A San Francisco jury has found in favor of a school groundskeeper dying of cancer whose lawyers argued that a weed killer made by the agribusiness giant Monsanto likely caused his disease.
In its decision on Friday, the jury awarded the plaintiff, Dewayne Johnson, nearly $290 million in damages.
Johnson's lawsuit against Monsanto was the first case to go to trial in a string of legal complaints alleging the glyphosate-based herbicide Roundup causes non-Hodgkin's lymphoma.
Johnson sprayed Roundup and another Monsanto product, Ranger Pro, as part of his job as a pest control manager at a San Francisco Bay Area school district, his attorneys have said.
RELATED: Things in your home that can cause cancer
Things in your home that can cause cancer
Things in your home that can cause cancer
Your big, comfy couch
Your favorite sofa could be killing you, and not just because it lures you away from activity: Many sofas, mattresses, and other cushioned furniture are treated with TDCIPP, a flame retardant known to cause cancer (i.e., a carcinogen). TDCIPP was used so frequently prior to 2013 that a study out of Duke University found it in the blood of everyone they tested. It's also one of ten chemicals most frequently found in household dust, according to this study.
Cadmium is a carcinogenic byproduct of cigarette smoke. If you smoke in your house, cadmium and other cigarette smoke by-products may be lurking, especially on soft surfaces such as curtains and carpet—even long after the smell of smoke is gone. There's even such a thing as third-hand smoke and it's resistant to even the strongest cleaning products. Here's where you can learn more about third-hand smoke and its dangers.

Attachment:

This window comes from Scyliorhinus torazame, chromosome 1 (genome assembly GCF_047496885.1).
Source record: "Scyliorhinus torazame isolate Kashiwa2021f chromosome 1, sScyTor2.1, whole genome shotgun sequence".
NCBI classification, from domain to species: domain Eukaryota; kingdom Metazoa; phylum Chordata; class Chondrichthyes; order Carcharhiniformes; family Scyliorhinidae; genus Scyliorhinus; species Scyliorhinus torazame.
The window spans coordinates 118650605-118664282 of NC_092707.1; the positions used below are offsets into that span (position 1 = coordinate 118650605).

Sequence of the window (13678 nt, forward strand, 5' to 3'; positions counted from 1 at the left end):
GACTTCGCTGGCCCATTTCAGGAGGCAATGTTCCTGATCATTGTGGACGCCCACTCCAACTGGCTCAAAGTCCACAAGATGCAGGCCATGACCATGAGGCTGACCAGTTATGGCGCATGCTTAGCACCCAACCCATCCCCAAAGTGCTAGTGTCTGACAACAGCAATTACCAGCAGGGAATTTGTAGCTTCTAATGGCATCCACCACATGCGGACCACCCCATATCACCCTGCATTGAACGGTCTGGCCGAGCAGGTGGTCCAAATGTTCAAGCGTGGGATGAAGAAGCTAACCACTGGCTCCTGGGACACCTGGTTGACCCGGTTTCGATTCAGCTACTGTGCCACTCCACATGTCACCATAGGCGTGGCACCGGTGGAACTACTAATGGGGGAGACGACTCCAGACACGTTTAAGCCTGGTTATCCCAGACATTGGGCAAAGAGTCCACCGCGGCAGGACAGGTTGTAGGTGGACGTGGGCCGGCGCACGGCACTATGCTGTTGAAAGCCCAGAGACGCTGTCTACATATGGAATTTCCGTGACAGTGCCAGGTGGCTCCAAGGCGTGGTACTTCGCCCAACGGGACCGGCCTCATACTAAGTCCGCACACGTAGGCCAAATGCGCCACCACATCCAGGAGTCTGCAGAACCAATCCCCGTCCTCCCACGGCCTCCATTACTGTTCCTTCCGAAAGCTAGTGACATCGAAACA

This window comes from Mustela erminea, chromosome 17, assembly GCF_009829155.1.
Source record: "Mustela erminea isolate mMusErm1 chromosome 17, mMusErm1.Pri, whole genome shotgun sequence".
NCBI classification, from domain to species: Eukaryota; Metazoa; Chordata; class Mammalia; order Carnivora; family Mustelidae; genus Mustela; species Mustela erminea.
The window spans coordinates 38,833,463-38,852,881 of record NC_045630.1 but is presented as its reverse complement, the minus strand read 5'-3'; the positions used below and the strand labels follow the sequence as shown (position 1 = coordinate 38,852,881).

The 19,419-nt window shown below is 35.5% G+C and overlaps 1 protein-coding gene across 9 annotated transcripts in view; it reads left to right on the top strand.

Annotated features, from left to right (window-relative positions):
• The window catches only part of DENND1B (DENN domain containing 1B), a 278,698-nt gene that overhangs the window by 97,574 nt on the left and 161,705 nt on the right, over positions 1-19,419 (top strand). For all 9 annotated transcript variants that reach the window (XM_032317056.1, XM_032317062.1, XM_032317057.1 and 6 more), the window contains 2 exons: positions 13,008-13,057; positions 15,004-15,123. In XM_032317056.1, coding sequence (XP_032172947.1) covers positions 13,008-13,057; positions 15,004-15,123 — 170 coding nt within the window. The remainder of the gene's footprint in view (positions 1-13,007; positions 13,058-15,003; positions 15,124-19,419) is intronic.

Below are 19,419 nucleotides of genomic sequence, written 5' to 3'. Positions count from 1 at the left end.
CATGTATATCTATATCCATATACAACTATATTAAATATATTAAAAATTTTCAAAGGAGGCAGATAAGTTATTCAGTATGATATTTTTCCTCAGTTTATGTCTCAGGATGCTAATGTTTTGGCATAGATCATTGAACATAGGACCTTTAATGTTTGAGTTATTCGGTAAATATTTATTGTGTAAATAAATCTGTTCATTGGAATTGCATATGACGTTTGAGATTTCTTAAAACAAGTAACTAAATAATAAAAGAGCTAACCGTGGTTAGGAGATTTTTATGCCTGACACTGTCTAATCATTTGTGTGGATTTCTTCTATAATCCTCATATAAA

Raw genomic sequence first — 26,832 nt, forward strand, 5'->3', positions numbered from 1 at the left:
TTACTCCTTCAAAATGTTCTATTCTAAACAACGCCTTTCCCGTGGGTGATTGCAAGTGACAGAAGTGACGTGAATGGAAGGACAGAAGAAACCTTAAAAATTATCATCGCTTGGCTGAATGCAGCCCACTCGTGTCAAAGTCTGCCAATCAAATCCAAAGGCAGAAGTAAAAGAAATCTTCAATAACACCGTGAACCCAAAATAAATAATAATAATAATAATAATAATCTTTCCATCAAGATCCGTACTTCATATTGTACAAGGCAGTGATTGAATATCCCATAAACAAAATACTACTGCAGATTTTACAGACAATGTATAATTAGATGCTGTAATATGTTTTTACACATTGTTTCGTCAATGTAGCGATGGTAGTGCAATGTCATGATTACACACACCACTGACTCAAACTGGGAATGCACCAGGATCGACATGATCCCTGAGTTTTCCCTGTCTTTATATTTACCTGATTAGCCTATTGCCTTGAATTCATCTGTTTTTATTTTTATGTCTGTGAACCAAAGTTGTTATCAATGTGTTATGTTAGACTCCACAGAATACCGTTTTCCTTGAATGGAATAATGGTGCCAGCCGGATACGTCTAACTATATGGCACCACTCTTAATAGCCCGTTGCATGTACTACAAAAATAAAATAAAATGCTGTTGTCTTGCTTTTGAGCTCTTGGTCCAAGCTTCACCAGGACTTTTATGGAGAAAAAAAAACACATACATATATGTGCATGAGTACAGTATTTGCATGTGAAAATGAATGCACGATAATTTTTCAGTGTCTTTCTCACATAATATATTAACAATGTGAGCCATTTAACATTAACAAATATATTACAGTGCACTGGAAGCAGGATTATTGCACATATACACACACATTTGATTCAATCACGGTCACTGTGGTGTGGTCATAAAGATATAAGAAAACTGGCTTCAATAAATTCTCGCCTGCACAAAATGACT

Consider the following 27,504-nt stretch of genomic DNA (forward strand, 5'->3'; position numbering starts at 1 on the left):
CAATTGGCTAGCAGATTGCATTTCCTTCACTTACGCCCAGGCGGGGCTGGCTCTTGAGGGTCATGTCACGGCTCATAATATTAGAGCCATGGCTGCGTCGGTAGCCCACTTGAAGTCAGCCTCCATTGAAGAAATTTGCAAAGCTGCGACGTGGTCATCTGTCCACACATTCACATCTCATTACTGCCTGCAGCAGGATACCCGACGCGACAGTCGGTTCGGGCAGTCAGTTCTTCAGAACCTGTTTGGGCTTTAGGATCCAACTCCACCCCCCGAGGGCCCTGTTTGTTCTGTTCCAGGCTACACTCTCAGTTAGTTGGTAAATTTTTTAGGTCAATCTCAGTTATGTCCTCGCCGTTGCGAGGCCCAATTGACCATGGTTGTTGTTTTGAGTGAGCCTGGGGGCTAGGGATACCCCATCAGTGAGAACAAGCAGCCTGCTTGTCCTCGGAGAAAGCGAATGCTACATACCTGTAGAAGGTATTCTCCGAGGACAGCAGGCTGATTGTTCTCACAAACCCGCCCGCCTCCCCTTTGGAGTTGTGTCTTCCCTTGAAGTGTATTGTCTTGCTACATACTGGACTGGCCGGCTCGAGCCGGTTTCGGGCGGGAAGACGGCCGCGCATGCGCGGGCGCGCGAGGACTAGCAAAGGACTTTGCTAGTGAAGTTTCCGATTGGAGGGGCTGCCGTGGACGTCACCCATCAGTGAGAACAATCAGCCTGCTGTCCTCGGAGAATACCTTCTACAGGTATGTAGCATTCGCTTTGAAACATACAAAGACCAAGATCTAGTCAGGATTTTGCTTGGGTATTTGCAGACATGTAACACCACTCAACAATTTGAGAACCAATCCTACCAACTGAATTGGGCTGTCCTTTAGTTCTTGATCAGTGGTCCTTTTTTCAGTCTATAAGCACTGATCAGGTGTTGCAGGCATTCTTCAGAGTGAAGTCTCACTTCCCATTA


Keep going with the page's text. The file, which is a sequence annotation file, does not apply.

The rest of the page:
Chromium (VI) is a known carcinogen found in tanned leather, wood furniture, certain dyes and pigments used in textiles, and cement. To give you an idea of the prevalence of chromium VI, one study out of Denmark found that almost half of imported leather shoes and sandals contained some level of the carcinogen.
What can you do?
As with TCIPP, pay attention to labeling. And don't be shy about asking questions of your furniture salesperson.
Wear gloves when working in the garden, and always wash up before heading inside. Additionally, avoid backyard burning of household trash.
Your old fridge
According to cancer.org, carcinogenic PCBs can turn up in old appliances, fluorescent lighting fixtures, and electrical transformers. While no longer commercially produced in the United States, PCBs are still manufactured and used in developing countries, and of all PCBs ever produced, up to 70 percent are still in the environment. Diet is another major source of exposure, according to Gushée.
What can you do?
Get rid of those old appliances and fluorescent light fixtures. Pay attention to advisories regarding PCB-contaminated fish and fish-eating wildlife.
Your cleaning products
Formaldehyde is a known carcinogen found at home in food, cosmetics, a variety of cleaning products (such as dishwashing liquids, fabric softeners, and carpet cleaners), paint, foam insulation, and on permanent press fabrics. In addition, you can be exposed by breathing smoke from gas cookers and open fireplaces.
The dry-cleaning chemical perchloroethylene (tetrachloroethylene or "perc") is a carcinogen that can build up wherever you store your dry-cleaned clothes. It's also found in spot removers, shoe polish, and wood cleaners.
Phthalates are suspected of causing cancer and may adversely affect human reproduction or development. They're found in vinyl flooring, shower curtains, synthetic leather, miniblinds, wallpaper, and anything made with PVC vinyl. They're also found in food packaged in plastic.